In growing food, farmers and homeowners alike often must contend with pesky pest infestations that can present challenges in terms of control. Whether down on the farm, in the community garden or in the yards of homes on the range, pest management techniques can run the gamut, everything from aerial crop-dusting and ground spraying of commercial chemical treatments to insecticides and rodent traps.
Not all pest management practices the same
Inside the 21,000 square-foot greenhouse housing the hydroponics operation of SLO Grown Produce located in Arroyo Grande, California, crop/plant infestations are kept in check using a number of biological methods.
The leaves of cucumbers, eggplants, peppers, tomatoes as well as five basil varieties are the target of the damaging aphid species. To control these, a number of bio-control methods are employed. Among those effective control solutions is parasitization.
One kind of parasitization involves the use of a type of wasp which lays eggs, the larvae of which eat the plant-attacking aphids. In the video production: “SLO County Farmers Market Special Presentation, Hydroponic Farming, Featuring SLO Grown Produce, Arroyo Grande, California,”1 SLO Grown Produce principal Philip Langston explains: “The little wasp lays its eggs in the aphid and then the developing wasp lives inside the aphid and then hatches out and leaves the aphid killing the aphid in the process.” Predatory insects, meanwhile, such as lady bugs and midges feed on aphids. Ladybug larvae, emphasizes Langston, “will eat their weight in aphid a day. They are just incredible eating machines!” (For more on SLO Grown Produce’s hydroponics growing and biological pest control, go here).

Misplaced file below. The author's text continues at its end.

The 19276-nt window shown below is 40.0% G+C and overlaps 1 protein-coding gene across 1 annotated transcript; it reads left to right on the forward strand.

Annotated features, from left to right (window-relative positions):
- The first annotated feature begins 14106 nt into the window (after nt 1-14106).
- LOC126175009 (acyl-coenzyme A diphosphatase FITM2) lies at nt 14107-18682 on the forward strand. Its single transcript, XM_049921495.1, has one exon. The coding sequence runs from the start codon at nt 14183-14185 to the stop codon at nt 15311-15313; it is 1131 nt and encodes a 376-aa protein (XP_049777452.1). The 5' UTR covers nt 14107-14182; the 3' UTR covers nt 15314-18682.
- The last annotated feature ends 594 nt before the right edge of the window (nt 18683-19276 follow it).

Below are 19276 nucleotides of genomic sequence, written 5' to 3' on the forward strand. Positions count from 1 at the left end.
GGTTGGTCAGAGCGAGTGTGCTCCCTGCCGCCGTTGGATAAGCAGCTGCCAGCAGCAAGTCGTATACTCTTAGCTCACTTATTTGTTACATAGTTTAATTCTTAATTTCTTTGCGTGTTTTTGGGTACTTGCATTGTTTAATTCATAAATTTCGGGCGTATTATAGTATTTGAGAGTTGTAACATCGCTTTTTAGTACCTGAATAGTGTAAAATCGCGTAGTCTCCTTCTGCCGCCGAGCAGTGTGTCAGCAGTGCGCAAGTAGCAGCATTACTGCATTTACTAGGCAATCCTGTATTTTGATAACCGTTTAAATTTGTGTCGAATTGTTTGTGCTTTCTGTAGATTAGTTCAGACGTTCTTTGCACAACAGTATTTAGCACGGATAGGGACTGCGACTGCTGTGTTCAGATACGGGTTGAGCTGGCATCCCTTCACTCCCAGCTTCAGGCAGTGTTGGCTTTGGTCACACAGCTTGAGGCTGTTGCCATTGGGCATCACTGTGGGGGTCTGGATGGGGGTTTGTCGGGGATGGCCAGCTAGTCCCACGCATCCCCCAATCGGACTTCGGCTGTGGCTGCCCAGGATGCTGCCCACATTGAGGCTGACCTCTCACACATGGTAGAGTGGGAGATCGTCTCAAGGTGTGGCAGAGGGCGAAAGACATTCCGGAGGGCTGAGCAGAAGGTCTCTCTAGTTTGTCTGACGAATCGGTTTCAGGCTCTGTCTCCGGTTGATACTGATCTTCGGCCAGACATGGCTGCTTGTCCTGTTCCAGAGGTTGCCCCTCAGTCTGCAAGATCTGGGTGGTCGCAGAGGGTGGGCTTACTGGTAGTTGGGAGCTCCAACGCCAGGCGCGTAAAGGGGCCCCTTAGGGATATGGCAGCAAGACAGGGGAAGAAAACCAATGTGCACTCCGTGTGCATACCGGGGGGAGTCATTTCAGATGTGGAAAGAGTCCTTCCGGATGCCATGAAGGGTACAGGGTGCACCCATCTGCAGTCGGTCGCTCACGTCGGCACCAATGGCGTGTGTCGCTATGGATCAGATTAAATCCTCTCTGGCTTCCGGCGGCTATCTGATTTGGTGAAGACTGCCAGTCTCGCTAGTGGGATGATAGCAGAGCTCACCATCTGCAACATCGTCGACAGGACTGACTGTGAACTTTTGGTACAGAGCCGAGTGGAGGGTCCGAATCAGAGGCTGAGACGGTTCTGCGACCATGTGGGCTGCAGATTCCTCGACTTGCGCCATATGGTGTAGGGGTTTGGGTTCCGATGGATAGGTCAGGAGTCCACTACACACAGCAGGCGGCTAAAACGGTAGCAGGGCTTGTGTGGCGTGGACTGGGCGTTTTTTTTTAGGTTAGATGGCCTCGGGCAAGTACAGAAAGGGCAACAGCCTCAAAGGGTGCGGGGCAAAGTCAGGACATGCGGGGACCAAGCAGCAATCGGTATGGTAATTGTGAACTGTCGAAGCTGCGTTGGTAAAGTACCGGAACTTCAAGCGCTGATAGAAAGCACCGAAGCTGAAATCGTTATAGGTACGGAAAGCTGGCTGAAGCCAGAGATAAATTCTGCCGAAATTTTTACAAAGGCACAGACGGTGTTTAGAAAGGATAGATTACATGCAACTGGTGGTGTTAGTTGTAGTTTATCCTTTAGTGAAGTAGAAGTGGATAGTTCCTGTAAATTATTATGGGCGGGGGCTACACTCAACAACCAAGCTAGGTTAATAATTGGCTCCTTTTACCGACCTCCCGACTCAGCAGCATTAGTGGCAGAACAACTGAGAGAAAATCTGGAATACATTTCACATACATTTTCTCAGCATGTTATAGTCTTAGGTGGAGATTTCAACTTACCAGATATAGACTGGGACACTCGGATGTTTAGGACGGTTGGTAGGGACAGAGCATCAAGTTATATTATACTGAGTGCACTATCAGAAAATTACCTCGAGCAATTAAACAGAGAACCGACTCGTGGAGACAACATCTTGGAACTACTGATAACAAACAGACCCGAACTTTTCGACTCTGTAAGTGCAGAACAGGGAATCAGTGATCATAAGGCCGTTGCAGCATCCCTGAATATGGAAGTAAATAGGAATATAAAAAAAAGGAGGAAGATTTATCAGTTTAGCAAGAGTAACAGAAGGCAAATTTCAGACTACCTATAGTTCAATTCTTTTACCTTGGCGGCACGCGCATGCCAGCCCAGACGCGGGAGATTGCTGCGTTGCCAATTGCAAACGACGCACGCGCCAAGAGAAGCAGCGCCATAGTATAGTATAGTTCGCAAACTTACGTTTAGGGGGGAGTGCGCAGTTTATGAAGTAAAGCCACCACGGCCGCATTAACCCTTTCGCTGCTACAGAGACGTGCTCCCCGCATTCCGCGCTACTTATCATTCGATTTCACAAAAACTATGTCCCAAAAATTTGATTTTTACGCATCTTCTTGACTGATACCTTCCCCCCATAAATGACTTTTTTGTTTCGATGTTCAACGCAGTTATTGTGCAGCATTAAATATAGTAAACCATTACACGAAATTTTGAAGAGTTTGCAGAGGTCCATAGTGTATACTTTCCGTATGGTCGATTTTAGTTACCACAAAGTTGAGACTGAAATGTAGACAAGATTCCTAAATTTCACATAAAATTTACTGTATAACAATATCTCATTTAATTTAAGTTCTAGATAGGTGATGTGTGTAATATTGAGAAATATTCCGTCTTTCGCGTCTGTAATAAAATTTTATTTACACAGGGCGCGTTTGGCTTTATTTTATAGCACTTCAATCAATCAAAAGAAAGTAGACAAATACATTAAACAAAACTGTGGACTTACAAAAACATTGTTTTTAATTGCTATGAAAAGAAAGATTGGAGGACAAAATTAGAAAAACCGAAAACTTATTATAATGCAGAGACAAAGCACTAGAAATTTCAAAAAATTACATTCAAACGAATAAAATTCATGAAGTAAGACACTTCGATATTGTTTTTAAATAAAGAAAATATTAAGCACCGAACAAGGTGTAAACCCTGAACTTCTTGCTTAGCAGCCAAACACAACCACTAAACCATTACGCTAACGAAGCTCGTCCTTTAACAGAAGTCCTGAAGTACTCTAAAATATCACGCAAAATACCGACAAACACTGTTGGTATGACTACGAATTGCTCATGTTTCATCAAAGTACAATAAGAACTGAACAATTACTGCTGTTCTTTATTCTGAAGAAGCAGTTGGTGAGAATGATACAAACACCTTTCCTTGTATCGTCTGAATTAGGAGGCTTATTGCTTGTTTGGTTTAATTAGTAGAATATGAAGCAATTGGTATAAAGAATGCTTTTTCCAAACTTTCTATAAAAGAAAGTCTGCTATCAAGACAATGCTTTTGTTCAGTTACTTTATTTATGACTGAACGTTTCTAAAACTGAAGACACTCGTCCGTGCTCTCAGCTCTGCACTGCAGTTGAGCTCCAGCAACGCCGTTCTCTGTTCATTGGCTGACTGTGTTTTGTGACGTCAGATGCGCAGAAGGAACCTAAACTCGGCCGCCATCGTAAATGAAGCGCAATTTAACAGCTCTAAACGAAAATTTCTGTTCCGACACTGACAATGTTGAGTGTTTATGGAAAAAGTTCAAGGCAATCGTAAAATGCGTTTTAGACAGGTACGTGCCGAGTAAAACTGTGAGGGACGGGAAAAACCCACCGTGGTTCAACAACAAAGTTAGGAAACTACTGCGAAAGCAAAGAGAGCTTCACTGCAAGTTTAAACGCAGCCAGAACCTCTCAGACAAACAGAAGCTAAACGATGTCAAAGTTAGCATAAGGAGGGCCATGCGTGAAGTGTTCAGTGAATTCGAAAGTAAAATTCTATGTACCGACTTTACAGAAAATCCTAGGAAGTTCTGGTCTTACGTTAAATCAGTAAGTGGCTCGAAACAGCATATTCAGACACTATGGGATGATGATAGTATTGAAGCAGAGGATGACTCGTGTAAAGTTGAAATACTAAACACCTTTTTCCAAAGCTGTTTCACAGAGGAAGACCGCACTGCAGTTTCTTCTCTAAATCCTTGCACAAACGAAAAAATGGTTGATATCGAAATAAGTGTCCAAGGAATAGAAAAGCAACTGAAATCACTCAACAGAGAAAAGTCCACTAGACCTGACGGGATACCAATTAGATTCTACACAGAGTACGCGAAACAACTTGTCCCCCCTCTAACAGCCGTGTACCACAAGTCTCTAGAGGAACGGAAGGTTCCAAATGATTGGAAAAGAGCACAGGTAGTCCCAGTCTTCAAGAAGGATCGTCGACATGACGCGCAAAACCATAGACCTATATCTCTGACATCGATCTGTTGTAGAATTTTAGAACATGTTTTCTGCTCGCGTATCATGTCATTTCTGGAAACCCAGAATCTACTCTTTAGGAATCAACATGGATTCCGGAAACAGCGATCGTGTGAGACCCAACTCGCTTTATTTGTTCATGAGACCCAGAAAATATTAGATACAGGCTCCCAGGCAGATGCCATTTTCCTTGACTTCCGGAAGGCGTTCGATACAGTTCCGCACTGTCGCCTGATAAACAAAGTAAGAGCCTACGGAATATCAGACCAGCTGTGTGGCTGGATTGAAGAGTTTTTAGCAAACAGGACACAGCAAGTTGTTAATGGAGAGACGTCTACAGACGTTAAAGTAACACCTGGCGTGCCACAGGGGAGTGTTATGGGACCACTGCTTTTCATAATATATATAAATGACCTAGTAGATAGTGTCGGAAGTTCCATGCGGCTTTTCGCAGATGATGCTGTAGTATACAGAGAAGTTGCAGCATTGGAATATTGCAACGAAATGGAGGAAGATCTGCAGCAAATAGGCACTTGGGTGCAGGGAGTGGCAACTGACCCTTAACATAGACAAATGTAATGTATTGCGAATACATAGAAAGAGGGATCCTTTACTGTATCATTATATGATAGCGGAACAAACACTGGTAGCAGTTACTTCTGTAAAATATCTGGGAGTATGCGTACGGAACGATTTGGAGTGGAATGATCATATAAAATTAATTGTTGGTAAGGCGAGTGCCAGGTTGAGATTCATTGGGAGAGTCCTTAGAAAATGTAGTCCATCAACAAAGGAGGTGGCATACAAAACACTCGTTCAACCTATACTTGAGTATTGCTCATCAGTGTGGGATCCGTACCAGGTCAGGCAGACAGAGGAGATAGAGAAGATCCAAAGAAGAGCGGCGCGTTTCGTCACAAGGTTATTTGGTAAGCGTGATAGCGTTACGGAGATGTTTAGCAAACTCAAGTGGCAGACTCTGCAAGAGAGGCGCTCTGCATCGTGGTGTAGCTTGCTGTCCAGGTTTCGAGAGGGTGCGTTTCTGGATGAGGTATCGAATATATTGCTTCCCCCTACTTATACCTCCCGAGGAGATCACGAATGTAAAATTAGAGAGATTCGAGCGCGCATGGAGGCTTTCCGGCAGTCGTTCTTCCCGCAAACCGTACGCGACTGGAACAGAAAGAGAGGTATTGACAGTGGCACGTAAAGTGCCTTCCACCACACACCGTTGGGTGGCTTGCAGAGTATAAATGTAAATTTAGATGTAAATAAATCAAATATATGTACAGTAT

In a different location, but also in California, this time in the grape growing and wine making region of Napa Valley, winegrape grower Chris Thorpe deals with problems created by vine mealybugs which can be a real nuisance. To fight these, Thorpe takes a proactive approach on his Adastra Vineyards operation relying on lady bugs and mealybug destroyers (another predatory insect) to keep the mealybugs at bay. But, at the Adastra Vineyards site, the mealybugs have help of their own. They’ve formed a symbiotic relationship with Argentine ants, which actually shield the mealybugs from their natural adversaries.
In the Feb. 2010 Fruit Growers News (FGN) article, “Northern California vineyard reaches for the stars,” Thorpe was quoted as saying: “‘We try to reduce the ant populations with organic poison,’ he said.”2 This effective method saves from having to rely on harmful chemical defenses. (For more on Adastra Vineyards, go here).
Meanwhile, on the Mokichi Okada Association (MOA) International-Fresno farm in California’s Central Valley, besides making use of the ladybug to control insect pests, MOA-Fresno also uses frogs.3 (For more on MOA-Fresno, go here).
And, on one other Central Valley-based farm, T&D Willey Farms in Madera County, it is more of the same. Principal Tom Willey states: “‘We are doing a better job on pest and disease control,’ Tom said. ‘We have fewer critical responses we have to make; we try to stay ahead of the curve. We do a lot of releases of beneficial insects.’”4 (For more on T&D Willey Farms go here).
For each of these growers, it’s all about controlling pests naturally, that is, without harming the environment and what’s in it, except for the crop/plant invasive pests, that is. And, the growers in question probably rest a whole lot easier knowing that this is the case.
- “SLO County Farmers Market Special Presentation, Hydroponic Farming, Featuring SLO Grown Produce, Arroyo Grande, California,” a Gong About Video production.
- Alan Kandel, “Northern California vineyard reaches for the stars,” Fruit Growers News (FGN), Feb. 2010, p. 46.
- Alan Kandel, “Five-acre California farm offers numerous crops,” The Vegetable Growers News, Sept. 2008, p. 25.
- Alan Kandel, “California grower favors organic practices,” Vegetable Growers News (VGN), Jan. 2009, pp. 16 & 17.
Image above: NASA/Kennedy Space Center